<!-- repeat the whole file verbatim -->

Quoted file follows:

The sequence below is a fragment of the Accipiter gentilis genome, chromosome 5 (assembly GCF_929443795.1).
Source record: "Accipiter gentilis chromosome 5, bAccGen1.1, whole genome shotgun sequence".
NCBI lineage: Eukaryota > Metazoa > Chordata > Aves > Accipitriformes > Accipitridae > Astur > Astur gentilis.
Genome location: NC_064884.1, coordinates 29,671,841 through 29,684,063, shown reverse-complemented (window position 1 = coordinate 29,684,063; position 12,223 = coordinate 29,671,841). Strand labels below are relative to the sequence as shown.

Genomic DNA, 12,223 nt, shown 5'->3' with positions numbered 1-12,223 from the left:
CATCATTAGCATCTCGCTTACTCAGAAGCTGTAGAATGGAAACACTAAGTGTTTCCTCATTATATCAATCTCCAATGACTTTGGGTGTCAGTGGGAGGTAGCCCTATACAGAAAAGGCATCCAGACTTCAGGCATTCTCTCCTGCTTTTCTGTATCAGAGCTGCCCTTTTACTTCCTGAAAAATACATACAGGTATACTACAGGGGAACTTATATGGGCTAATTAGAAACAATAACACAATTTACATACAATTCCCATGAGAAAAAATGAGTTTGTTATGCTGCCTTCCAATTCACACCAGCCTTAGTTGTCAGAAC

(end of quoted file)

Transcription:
The sequence below is a fragment of the Accipiter gentilis genome, chromosome 5 (assembly GCF_929443795.1).
Source record: "Accipiter gentilis chromosome 5, bAccGen1.1, whole genome shotgun sequence".
NCBI lineage: Eukaryota > Metazoa > Chordata > Aves > Accipitriformes > Accipitridae > Astur > Astur gentilis.
Genome location: NC_064884.1, coordinates 29,671,841 through 29,684,063, shown reverse-complemented (window position 1 = coordinate 29,684,063; position 12,223 = coordinate 29,671,841). Strand labels below are relative to the sequence as shown.

Genomic DNA, 12,223 nt, shown 5'->3' with positions numbered 1-12,223 from the left:
CATCATTAGCATCTCGCTTACTCAGAAGCTGTAGAATGGAAACACTAAGTGTTTCCTCATTATATCAATCTCCAATGACTTTGGGTGTCAGTGGGAGGTAGCCCTATACAGAAAAGGCATCCAGACTTCAGGCATTCTCTCCTGCTTTTCTGTATCAGAGCTGCCCTTTTACTTCCTGAAAAATACATACAGGTATACTACAGGGGAACTTATATGGGCTAATTAGAAACAATAACACAATTTACATACAATTCCCATGAGAAAAAATGAGTTTGTTATGCTGCCTTCCAATTCACACCAGCCTTAGTTGTCAGAAC